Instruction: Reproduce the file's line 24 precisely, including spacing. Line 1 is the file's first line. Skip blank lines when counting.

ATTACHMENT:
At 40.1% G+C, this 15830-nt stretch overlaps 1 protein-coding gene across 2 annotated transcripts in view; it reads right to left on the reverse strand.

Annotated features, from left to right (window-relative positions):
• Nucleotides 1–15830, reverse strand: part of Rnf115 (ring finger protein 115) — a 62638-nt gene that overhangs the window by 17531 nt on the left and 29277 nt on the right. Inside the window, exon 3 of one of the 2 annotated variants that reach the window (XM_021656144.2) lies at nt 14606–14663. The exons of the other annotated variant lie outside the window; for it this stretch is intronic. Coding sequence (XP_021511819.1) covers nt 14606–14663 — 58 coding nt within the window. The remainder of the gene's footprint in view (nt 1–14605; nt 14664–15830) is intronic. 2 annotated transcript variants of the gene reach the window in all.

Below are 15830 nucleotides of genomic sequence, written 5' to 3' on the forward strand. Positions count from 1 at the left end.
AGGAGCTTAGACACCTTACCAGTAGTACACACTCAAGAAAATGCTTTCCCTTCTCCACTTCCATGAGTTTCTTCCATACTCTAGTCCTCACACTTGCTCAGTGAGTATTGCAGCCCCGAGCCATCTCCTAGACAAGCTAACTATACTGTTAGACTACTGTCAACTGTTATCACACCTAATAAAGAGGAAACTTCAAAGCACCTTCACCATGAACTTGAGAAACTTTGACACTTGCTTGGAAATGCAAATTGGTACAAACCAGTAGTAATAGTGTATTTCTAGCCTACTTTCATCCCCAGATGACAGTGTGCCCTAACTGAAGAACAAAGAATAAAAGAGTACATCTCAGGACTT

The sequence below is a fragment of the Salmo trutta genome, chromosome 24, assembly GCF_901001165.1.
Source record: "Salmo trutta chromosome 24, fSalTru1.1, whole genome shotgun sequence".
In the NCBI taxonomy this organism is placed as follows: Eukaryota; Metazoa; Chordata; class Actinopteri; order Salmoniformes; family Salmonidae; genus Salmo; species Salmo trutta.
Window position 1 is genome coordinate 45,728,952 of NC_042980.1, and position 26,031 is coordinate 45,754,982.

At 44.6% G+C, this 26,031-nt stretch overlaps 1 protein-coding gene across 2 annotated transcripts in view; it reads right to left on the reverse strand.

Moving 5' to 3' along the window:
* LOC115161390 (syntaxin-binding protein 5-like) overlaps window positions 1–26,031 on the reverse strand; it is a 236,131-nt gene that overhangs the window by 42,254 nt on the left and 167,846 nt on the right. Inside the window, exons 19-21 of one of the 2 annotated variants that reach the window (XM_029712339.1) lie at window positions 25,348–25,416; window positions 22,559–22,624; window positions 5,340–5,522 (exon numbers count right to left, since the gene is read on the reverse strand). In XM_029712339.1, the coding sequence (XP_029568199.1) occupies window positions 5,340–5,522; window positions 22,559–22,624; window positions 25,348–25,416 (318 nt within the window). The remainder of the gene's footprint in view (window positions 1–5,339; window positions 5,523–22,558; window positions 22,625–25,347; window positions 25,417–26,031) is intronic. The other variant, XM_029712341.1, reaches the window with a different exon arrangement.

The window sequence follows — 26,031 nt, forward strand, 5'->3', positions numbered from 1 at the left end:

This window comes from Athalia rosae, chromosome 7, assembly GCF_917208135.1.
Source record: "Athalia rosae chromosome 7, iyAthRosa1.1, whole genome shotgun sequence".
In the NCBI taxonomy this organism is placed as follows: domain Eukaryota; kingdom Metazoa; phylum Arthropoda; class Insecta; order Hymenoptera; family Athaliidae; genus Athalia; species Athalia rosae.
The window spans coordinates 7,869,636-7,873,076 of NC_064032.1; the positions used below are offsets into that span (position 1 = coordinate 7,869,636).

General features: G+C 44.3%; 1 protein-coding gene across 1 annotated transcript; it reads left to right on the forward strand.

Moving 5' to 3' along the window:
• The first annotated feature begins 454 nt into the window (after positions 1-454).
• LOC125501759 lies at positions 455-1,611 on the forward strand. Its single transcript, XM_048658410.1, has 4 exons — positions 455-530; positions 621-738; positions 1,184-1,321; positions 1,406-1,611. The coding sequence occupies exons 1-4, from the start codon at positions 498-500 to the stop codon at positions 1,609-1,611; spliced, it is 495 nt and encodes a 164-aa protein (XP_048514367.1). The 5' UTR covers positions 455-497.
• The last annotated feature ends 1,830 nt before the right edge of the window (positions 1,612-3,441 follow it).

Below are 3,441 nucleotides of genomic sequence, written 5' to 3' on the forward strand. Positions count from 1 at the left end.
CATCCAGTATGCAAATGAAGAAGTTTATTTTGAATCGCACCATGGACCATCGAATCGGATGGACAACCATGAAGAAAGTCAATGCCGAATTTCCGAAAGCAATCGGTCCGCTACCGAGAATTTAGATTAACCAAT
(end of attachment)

CATCCAGTATGCAAATGAAGAAGTTTATTTTGAATCGCACCATGGACCATCGAATCGGATGGACAACCATGAAGAAAGTCAATGCCGAATTTCCGAAAGCAATCGGTCCGCTACCGAGAATTTAGATTAACCAAT